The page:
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ParT: An Asynchronous Parallel Abstraction for Speculative Pipeline Computations


Abstract and Figures

The ubiquity of multicore computers has forced programming language designers to rethink how languages express parallelism and concurrency. This has resulted in new language constructs and new combinations or revisions of existing constructs. In this line, we extended the programming languages Encore (actor-based), and Clojure (functional) with an asynchronous parallel abstraction called ParT, a data structure that can dually be seen as a collection of asynchronous values (integrating with futures) or a handle to a parallel computation, plus a collection of combinators for manipulating the data structure. The combinators can express parallel pipelines and speculative parallelism. This paper presents a typed calculus capturing the essence of ParT, abstracting away from details of the Encore and Clojure programming languages. The calculus includes tasks, futures, and combinators similar to those of Orc but implemented in a non-blocking fashion. Furthermore, the calculus strongly mimics how ParT is implemented, and it can serve as the basis for adaptation of ParT into different languages and for further extensions.
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EasyChair Preprint
ParT: An Asynchronous Parallel Abstraction for
Speculative Pipeline Computations
Kiko Fernandez-Reyes, Dave Clarke and Daniel S. McCain
EasyChair preprints are intended for rapid
dissemination of research results and are
integrated with the rest of EasyChair.
April 5, 2018
ParT: An Asynchronous Parallel Abstraction
for Speculative Pipeline Computations?
Kiko Fernandez-Reyes, Dave Clarke, and Daniel S. McCain
Department of Information Technology
Uppsala University, Uppsala, Sweden
Abstract. The ubiquity of multicore computers has forced program-
ming language designers to rethink how languages express parallelism and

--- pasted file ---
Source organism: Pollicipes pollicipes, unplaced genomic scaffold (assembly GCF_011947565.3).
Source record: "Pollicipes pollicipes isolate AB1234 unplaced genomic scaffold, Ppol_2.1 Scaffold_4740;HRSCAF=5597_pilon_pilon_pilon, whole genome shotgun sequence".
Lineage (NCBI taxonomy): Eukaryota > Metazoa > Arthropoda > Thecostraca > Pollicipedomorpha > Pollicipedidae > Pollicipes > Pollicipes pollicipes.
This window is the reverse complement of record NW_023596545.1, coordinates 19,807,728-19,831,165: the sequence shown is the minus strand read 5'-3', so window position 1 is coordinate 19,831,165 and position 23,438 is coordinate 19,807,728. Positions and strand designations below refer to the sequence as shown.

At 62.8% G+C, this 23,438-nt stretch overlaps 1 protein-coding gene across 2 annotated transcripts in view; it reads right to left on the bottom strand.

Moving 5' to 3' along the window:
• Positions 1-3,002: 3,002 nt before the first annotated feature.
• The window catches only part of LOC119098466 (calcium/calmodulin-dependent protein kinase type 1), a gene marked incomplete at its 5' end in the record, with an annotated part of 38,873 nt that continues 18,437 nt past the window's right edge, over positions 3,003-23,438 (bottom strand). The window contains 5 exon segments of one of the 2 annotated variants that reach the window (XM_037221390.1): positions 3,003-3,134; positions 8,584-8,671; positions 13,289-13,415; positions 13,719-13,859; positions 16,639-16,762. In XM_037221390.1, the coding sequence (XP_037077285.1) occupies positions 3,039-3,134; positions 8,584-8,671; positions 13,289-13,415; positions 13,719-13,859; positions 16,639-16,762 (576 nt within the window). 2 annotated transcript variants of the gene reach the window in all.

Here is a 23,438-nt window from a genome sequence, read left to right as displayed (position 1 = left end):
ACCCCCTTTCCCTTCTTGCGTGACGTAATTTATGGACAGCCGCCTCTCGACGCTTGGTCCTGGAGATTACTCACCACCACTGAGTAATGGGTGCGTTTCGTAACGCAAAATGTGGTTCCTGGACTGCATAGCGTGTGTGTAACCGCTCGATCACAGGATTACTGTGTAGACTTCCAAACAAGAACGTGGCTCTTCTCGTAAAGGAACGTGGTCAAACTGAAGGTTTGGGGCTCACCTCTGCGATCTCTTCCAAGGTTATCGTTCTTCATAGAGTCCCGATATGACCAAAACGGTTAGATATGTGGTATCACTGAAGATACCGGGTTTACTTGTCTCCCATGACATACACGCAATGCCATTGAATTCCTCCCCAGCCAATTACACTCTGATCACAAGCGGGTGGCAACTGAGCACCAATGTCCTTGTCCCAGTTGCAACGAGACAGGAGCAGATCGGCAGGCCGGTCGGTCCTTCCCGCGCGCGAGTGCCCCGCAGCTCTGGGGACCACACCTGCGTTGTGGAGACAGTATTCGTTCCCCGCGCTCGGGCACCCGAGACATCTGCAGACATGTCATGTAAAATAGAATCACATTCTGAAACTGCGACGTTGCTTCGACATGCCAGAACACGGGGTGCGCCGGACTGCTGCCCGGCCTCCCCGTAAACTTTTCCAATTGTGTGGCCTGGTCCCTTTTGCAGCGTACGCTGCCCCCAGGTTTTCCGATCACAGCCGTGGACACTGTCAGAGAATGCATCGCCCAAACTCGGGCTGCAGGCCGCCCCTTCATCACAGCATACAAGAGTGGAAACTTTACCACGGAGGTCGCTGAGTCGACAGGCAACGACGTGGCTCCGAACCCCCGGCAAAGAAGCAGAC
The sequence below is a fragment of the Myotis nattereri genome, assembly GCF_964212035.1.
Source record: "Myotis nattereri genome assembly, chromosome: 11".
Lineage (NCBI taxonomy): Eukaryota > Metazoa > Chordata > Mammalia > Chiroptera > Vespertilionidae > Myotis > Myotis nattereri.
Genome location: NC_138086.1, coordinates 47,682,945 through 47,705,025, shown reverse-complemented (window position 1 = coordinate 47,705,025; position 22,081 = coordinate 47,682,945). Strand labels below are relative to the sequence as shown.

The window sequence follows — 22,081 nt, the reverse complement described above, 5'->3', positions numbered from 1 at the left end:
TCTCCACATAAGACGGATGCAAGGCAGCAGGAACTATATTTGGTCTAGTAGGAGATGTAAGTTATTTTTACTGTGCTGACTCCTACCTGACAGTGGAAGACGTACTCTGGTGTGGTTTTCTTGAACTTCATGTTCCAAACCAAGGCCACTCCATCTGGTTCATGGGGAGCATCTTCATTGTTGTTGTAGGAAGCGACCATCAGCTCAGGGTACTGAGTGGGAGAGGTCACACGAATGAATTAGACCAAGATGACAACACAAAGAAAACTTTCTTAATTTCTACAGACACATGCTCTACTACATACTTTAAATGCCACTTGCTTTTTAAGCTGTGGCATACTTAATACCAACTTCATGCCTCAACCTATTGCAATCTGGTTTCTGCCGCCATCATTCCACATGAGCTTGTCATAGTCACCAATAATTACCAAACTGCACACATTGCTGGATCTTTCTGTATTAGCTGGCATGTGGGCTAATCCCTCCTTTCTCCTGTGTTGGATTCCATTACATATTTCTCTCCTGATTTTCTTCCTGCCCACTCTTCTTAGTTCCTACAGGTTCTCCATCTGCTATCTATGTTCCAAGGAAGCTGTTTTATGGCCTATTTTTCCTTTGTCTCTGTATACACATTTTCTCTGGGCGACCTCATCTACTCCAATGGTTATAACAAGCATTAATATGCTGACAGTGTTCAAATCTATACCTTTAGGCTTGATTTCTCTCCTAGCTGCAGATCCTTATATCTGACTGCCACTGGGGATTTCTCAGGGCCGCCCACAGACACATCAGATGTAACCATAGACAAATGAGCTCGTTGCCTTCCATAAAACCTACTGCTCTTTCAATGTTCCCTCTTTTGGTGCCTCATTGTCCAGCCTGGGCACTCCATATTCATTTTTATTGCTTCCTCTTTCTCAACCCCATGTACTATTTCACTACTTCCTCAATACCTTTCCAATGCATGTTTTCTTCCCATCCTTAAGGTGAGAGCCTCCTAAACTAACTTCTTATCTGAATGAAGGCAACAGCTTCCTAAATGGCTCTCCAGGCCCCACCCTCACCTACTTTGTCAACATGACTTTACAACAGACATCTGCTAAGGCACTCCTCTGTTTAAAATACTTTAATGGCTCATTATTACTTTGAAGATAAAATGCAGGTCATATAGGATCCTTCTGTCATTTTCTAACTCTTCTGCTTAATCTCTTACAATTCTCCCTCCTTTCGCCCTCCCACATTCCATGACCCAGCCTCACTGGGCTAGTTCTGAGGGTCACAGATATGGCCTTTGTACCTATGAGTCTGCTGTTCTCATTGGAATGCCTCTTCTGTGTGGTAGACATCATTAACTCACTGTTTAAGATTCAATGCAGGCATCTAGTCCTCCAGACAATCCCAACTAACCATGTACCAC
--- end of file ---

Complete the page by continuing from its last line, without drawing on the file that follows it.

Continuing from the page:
concurrency. This has resulted in new language constructs and new com-
binations or revisions of existing constructs. In this line, we extended the
programming languages Encore (actor-based), and Clojure (functional)
with an asynchronous parallel abstraction called ParT, a data structure
that can dually be seen as a collection of asynchronous values (integrat-
ing with futures) or a handle to a parallel computation, plus a collection
of combinators for manipulating the data structure. The combinators can
express parallel pipelines and speculative parallelism. This paper presents
a typed calculus capturing the essence of ParT, abstracting away from
details of the Encore and Clojure programming languages. The calculus
includes tasks, futures, and combinators similar to those of Orc but im-
plemented in a non-blocking fashion. Furthermore, the calculus strongly
mimics how ParT is implemented, and it can serve as the basis for adap-
tation of ParT into different languages and for further extensions.
1 Introduction
The ubiquity of multicore computers has forced programming language designers
to rethink how languages express parallelism and concurrency. This has resulted
in new language constructs that, for instance, increase the degree of asynchrony
while exploiting parallelism. A promising direction is programming languages
with constructs for tasks and actors, such as Clojure and Scala [8, 16], due to
the lightweight overhead of spawning parallel computations. These languages
offer coarse-grained parallelism at the task and actor level, where futures act
as synchronisation points. However, these languages are lacking in high-level
coordination constructs over these asynchronous computations. For instance, it is
not easy to express dependence on the first result returned via a bunch of futures
and to safely terminate the computations associated with the other futures.
The task of terminating speculative parallelism is quite delicate, as the futures
may have attached parallel computations that depend on other futures, creating
complex dependency patterns that need to be tracked down and terminated.
?Partly funded by the EU project FP7-612985 UpScale: From Inherent Concurrency
to Massive Parallelism through Type-based Optimisations.
To address this need, this paper presents the design and implementation of
ParT, a non-blocking abstraction that asynchronously exploits futures and en-
ables the developer to build complex, data parallel coordination workflows using
high-level constructs. These high-level constructs are derived from the combi-
nators of the orchestration language Orc [11,12]. ParT is formally expressed in
terms of a calculus that, rather than being at a high level of abstraction, strongly
mimics how this asynchronous abstraction is implemented and is general enough
to be applied to programming languages with notions of futures.
The contributions of the paper are as follows: the design of an asynchronous
parallel data abstraction to coordinate complex workflows, including pipeline
and speculative parallelism, and a typed, non-blocking calculus modelling this
abstraction, which integrates futures, tasks and Orc-like combinators, supports
the separation of the realisation of parallelism (via tasks) from its specification,
and offers a novel approach to terminating speculative parallelism.
2 Overview
To set the scene for this paper, we begin with a brief overview to asynchronous